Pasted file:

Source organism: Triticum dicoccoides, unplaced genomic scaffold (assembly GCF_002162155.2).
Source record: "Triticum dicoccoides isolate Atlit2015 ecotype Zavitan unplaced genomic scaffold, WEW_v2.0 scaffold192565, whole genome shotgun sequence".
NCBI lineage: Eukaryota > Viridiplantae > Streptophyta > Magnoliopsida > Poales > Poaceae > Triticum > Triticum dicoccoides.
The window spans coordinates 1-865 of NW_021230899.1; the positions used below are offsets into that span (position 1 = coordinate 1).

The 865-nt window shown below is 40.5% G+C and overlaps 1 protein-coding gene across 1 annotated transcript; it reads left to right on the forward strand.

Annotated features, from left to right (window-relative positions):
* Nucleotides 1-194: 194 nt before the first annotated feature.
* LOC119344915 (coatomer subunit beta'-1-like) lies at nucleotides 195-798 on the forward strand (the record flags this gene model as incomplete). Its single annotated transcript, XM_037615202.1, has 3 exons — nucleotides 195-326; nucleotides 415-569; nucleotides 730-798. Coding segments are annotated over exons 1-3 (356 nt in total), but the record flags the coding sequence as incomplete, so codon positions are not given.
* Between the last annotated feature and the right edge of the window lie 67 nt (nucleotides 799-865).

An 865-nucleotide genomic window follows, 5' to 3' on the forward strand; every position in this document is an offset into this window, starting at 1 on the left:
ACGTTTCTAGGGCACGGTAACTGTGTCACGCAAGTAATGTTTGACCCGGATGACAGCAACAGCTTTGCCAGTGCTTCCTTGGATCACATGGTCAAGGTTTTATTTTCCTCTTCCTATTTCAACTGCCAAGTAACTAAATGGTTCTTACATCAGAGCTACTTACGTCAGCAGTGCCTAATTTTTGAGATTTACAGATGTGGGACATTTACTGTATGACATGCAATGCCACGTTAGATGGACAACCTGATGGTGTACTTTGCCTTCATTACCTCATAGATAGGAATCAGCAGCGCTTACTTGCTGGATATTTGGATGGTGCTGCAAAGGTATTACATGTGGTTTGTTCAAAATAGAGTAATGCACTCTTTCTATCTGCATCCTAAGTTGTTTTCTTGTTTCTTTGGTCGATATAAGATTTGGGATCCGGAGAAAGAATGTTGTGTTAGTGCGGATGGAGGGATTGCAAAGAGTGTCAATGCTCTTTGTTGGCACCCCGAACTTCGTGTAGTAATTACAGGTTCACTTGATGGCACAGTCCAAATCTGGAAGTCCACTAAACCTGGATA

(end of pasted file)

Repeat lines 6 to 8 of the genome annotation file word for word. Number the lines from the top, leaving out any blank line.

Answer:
Annotated features, from left to right (window-relative positions):
* Nucleotides 1-194: 194 nt before the first annotated feature.
* LOC119344915 (coatomer subunit beta'-1-like) lies at nucleotides 195-798 on the forward strand (the record flags this gene model as incomplete). Its single annotated transcript, XM_037615202.1, has 3 exons — nucleotides 195-326; nucleotides 415-569; nucleotides 730-798. Coding segments are annotated over exons 1-3 (356 nt in total), but the record flags the coding sequence as incomplete, so codon positions are not given.